As World War II drew to a close, Sgt. Irvin Schwartz laid out a proposal to honor the Pine Grove area servicemembers when they returned home.
German artillery shells struck down Sergeant Irvin Schwartz on February 27, 1945. He wrote home to his parents to comfort them that he wasn't severely wounded.
In March 1945, Irvin Schwartz's hometown newspaper published news of his Bronze Star. A week later they shared the news he had been wounded.
Irvin Schwartz comments on the mail he's received from home in Pennsylvania and how letters that have nothing to do with the war were his favorites.
A letter from the front lines in Belgium as the Battle of the Bulge raged in January 1945.
In a February 1945 letter to Harper Updegrave, Irvin Schwartz stated his intention to join the American Legion once he returned home from war.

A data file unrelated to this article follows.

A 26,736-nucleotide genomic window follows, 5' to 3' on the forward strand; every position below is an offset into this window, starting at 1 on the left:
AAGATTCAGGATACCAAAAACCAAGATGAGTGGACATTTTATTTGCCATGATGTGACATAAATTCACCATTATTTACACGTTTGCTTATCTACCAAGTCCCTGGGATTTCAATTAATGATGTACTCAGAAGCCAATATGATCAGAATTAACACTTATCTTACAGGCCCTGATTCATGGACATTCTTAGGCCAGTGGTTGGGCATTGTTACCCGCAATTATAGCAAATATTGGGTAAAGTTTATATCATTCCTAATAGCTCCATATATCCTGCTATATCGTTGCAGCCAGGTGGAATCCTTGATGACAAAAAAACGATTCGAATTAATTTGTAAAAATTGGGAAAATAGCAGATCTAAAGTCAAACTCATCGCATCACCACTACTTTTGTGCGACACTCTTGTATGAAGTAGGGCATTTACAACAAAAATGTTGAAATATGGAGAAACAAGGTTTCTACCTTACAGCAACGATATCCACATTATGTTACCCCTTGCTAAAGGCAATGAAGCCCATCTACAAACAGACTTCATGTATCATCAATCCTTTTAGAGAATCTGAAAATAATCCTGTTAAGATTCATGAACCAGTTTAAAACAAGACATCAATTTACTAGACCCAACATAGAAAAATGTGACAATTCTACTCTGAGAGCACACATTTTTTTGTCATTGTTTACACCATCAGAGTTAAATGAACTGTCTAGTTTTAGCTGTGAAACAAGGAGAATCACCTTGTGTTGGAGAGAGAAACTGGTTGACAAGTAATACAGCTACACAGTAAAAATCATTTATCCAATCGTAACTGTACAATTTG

A 1990 study by a defense contractor details the experiences of Irvin Schwartz and his comrades in the hellish Battle of Dom Bütgenbach in 1944.
Irvin Schwartz's letter home to Schuylkill County in January 1945 explained the bleak holidays he spent on the front lines of the Battle of the Bulge.
A letter from Corporal Irvin Schwartz from December 1944 is excerpted in the West Schuylkill Press-Herald.
In Tracy Campbell's 2020 book, the author uses the examples from the anthracite coal fields to show how our national myths about World War II often miss the mark.